Alice Nielsen traversed the path from vaudeville to grand opera in the course of her life, beginning as a street singing girl in Kansas City, Missouri, touring the Western vaudeville circuits as a teenage warbler, until adopted and trained by the Tivoli Opera Company in San Francisco. She achieved national popularity as a lyric soprano in The Bostonians, a beloved light opera company.
Shortly before the turn of the century she formed her own troupe, commissioned Victor Herbert for scores, and became a Broadway Star with "The Serenade" and "The Fortune Teller." (Herbert's third confection, "The Singing Girl" 1899 proved less popular.) A star, she plunged fully into the world of grand opera, signing with the San Carlo Opera Company for whom she became a fixture, first in Mozartian roles, then in the 19th-century Italian repertory. She sang with most of the greats of the Golden Age: Caruso, Calve, Antonio Scotti, Nordica. She enjoyed immense popularity as a recording artist, performing sentimental songs as well as arias.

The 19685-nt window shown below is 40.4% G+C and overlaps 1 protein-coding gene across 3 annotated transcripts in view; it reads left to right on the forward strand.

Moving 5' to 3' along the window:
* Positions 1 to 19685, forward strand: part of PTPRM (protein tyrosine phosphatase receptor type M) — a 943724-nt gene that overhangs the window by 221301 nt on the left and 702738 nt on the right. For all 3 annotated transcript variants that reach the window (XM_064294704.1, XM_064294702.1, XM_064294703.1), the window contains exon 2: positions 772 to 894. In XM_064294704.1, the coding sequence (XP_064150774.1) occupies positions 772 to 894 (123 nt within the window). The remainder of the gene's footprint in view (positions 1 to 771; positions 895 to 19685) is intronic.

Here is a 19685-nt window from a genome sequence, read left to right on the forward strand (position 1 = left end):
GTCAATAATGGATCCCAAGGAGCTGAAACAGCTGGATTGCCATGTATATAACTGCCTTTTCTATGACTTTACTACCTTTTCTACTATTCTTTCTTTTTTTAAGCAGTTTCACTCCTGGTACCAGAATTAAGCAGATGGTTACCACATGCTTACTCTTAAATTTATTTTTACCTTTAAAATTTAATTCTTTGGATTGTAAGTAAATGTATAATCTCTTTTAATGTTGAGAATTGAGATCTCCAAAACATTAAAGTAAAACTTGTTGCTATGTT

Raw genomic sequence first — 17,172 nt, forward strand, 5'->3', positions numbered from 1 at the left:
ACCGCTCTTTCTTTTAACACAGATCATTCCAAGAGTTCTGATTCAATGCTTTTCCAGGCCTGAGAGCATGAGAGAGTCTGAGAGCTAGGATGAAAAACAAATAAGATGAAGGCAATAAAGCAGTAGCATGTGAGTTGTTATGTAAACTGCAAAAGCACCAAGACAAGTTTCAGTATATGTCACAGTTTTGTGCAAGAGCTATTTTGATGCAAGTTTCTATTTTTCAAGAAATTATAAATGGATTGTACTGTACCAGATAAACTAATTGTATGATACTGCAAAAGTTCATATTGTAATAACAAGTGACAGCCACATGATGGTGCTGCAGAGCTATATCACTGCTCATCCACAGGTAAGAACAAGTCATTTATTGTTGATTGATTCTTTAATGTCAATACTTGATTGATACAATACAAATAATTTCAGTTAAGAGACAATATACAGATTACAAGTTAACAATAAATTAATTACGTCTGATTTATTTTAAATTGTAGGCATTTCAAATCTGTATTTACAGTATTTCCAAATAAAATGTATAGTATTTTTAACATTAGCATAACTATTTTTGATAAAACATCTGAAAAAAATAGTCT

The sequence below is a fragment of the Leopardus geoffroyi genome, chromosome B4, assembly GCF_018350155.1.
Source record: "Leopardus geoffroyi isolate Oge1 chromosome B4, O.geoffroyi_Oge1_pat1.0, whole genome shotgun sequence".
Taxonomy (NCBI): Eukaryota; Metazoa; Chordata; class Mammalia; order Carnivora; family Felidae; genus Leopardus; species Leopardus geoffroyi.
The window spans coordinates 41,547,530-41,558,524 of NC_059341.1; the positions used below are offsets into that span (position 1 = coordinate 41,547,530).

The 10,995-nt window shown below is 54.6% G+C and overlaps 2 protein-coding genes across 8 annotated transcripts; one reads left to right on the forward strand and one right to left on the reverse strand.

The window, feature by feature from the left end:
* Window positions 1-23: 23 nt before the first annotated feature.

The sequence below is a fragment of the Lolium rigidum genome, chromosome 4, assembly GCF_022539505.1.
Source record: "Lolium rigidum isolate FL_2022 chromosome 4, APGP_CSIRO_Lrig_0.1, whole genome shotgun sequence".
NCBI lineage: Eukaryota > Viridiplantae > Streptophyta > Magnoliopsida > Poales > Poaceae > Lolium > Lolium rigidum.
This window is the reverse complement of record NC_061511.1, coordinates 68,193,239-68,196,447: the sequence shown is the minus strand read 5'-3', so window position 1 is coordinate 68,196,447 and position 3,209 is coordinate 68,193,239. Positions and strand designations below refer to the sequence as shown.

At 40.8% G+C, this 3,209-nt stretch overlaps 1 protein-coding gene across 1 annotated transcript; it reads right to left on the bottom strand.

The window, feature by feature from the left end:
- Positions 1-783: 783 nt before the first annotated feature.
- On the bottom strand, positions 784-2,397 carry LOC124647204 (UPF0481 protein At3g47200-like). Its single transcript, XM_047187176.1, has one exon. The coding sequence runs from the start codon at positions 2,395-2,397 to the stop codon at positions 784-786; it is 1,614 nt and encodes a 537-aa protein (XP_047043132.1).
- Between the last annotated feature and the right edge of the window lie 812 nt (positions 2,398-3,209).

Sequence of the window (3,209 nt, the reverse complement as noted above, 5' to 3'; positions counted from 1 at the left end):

Nielsen's final appearance on Broadway would be in the role of Killy Bellairs in Rudolf Friml’s 1917 musical "Killy Darlin'." An ugly mixture of personalities doomed the produced after two weeks. At the dawn of the 20th century there was no bigger vocal talent on Broadway. But it would be the Met that would enjoy her best work. David S. Shields/ALS